The bins… the bins…

The stop-start drone of the lorry on the streets, coughing and wheezing along, the sound of wheels on pavement, the mechanical lurching, the shouts of burly binmen, the clap-flapping of lids… Huey Bucket awoke at six in the morning, naked, sweating and twenty-eight years old.  He leapt out of bed.  “The bins!  The bins!” he cried, and ran downstairs, waking his wife in the process.  “Huey!  Huey!  It’s only Tuesday!” she shouted after him before collapsing back to sleep.  But Huey had already streaked through the house and was in the front yard, dragging their wheelie onto the road ready for collection.  It was not until he was stood stark naked in the street, a street suspiciously empty of black wheelie bins, that he realised – it was Tuesday, and he had done it again. Continue reading

Forget All You Have Ever Been Told

The earth does not orbit the sun
And the seasons do not change.
Days do not last twenty four hours
Miscalculations have been made.

The clouds do not bring the rain,
The world is neither flat nor round.
Whether we speak, shout, or clap
It is impossible to make a sound.

We are not young when we are born
We do not die when we get old.
The only way to continue now is to
Forget all you have ever been told.

Some Time To Ourselves

At 8am on Thursday 12th June people across the city awoke, rubbed their eyes and tried to understand why it was not 7am.  They had been fished from their dreams an hour late and now fuzzily tried to work out what had happened.  An hour had slipped by without notice and, having been asleep at the time, no one had any idea how it had happened.

“I told you no one would notice,” I said, as we drove for the hills.  “Have we got any biscuits left?”

“A few.”  Rachel handed me a bourbon and took one for herself.  We had been on the road since five, our little van putt-putting its way up the motorway, weighed down by the swag in the back.  Supplies were depleted and we were both tired. Continue reading

Some Digestive Poems

Eating Faces

Eating faces
Is a lot like
Collecting whisky.

You keep the
Best ones, eat
The nice ones
And don’t touch
The bad ones.

And they taste
Good with ice.

Young Mornings

When young mornings
Stretch their side by side yawns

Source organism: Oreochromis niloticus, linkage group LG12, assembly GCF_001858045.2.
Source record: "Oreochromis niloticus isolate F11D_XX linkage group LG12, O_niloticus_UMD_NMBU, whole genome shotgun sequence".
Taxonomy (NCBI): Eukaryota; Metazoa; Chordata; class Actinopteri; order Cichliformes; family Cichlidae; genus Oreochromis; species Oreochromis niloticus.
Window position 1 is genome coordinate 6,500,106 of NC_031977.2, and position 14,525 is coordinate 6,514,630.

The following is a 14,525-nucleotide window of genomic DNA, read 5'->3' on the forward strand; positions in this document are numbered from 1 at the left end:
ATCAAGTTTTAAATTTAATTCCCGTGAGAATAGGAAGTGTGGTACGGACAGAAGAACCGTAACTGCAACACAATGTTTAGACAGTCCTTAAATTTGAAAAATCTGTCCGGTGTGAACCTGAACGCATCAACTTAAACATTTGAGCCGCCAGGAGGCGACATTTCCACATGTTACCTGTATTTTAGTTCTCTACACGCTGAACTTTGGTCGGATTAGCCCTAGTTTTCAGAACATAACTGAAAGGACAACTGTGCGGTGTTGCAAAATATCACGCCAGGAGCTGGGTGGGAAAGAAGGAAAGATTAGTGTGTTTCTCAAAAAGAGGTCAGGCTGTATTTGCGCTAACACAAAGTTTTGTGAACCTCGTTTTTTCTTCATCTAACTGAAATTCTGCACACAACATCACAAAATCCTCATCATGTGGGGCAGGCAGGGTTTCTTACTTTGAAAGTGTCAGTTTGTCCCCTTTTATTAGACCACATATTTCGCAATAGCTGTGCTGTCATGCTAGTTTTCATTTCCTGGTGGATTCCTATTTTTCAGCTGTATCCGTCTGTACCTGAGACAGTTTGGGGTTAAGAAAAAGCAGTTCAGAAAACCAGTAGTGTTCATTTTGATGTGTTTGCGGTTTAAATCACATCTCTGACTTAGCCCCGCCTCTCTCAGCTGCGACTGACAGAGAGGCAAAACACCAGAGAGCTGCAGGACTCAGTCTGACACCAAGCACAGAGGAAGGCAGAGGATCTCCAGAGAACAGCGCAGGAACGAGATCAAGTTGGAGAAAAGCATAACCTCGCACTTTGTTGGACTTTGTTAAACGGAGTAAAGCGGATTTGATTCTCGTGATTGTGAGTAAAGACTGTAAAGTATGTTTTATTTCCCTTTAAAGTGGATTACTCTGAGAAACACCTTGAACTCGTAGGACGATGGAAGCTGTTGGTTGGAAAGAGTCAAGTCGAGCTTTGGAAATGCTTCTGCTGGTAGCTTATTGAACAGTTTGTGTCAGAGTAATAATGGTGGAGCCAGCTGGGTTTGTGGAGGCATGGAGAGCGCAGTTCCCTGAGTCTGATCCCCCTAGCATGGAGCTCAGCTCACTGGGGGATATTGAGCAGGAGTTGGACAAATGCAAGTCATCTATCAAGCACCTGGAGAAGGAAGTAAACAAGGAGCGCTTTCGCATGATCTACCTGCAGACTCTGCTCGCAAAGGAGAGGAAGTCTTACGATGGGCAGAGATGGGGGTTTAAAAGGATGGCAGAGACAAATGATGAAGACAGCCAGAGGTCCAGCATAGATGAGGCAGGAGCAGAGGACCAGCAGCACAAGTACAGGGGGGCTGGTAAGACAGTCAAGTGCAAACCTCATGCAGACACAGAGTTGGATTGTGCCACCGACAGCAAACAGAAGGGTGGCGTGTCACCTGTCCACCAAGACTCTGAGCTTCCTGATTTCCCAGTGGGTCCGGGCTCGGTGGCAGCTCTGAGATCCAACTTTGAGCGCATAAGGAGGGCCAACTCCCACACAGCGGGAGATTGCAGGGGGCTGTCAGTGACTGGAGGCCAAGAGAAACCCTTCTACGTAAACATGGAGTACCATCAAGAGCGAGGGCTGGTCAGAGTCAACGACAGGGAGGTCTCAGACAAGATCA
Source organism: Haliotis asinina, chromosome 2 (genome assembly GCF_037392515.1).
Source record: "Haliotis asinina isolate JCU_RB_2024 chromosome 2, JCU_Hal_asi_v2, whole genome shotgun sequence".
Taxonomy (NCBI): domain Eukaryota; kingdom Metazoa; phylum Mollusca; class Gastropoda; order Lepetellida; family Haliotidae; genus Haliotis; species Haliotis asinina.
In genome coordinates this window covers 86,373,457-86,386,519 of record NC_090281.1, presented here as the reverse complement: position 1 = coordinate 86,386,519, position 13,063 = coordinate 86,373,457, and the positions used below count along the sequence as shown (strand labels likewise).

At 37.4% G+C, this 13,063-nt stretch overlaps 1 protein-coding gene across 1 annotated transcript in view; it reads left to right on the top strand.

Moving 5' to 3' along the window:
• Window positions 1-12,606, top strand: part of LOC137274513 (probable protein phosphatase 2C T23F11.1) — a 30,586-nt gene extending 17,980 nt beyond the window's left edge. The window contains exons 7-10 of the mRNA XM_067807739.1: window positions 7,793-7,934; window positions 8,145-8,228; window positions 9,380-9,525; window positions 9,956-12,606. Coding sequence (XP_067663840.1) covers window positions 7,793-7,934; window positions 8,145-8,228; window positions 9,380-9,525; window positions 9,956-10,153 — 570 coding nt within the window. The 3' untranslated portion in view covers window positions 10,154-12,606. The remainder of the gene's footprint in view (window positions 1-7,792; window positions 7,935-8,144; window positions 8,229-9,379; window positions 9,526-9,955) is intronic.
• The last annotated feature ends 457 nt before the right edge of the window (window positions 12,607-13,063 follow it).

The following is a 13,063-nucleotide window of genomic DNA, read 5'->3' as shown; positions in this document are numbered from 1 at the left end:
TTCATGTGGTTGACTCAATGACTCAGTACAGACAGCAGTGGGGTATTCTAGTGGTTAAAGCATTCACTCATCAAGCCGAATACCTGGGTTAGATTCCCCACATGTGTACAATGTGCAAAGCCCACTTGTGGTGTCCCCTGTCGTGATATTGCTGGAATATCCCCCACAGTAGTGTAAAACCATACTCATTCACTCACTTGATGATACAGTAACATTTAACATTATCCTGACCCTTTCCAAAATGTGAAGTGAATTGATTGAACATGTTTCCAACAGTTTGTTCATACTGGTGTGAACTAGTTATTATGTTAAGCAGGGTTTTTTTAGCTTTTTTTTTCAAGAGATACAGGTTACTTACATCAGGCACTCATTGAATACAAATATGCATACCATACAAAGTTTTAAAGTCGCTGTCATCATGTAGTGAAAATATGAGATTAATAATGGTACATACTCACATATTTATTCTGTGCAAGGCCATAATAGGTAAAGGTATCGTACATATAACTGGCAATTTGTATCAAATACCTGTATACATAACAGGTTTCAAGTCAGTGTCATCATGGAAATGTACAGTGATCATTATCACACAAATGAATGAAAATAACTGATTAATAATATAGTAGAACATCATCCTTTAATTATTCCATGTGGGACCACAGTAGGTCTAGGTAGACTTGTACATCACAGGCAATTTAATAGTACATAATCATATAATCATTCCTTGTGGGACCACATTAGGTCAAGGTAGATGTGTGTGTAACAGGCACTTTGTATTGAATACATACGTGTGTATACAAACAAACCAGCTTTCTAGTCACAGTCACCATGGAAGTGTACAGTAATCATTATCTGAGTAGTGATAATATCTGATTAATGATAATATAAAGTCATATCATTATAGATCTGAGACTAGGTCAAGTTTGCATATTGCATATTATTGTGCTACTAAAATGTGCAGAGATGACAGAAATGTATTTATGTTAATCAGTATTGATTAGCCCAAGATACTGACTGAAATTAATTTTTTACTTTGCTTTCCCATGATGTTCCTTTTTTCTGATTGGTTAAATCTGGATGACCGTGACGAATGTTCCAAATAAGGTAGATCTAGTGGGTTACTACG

To wake you up, the day thrums
And gets started with half lights,
Creaky bathtubs and hair dryers
Until young mornings become
Promising young afternoons.

Continue reading

Powered By Bees

George was an empty vessel
With an empty heart and an empty head.
Inside of him was light and spacious
But unused he would be better off dead.

Looking for a hollow human body
There arrived an ambitious swarm of bees
Who moved in and learnt the controls
To make George walk, jump and sneeze.

News of this strange residence spread
And attracted more like-minded bees
To come and find new homes and jobs
In George’s intestines, ears and knees. Continue reading

Trout Fishing In The Airport

It took the officer fifteen seconds to close the door and walk around the desk.  I know because I watched them tick by on my watch like tiny explosions.  Fifteen seconds was just ridiculous.  Fifteen seconds was a quarter of  a minute and I only had ten of those.  My plane sat on the runway, oblivious.  The officer took another twenty seconds to open my bag and pull out a tin of buttons. Continue reading

My Family And Other Biscuits: A Boy’s Diary, Entry #2

On February 18th this year I posted the first part of this story (it can be read here  https://digestivepress.wordpress.com/2008/02/18/my-family-and-…reams%e2%80%9dmy-family-and-other-biscuits-a-boy%e2%80%99s-diary-entry-1-%e2%80%9cchocolate-fudge-crunch-creams%e2%80%9d/).  The second part is a little overdue but here it is.

Howard stood up on his hind legs and nibbled away at a dark chocolate hob nob.  I had changed his name a few days after rescuing him from the supermarket, ‘Oliver’ reminded me too much of the dull dryness of bath olivers and no respectable biscuit enthusiast should be lumbered with that.  No, I needed a good, biscuit-neutral name for my rat.  I settled on Howard and he seemed to approve.  He didn’t argue anyway.  I tried not to think about taking him back.

He was currently busy helping me with a study on the new dark chocolate hob nob, a new find in my favourite aisle of the shop.  It seemed odd to me that the invention of dark chocolate hob nobs had taken so long given the enduring success of dark chocolate digestives and so their emergence called for a comprehensive study.   I have to say that I was underwhelmed by this biscuit, the dark chocolate failing to transform the humble hob nob in the way it does with a digestive.  Howard was still munching his way through the rest of the packet and seemed to be enjoying them, a fact that I would have to report when I wrote up my study. Continue reading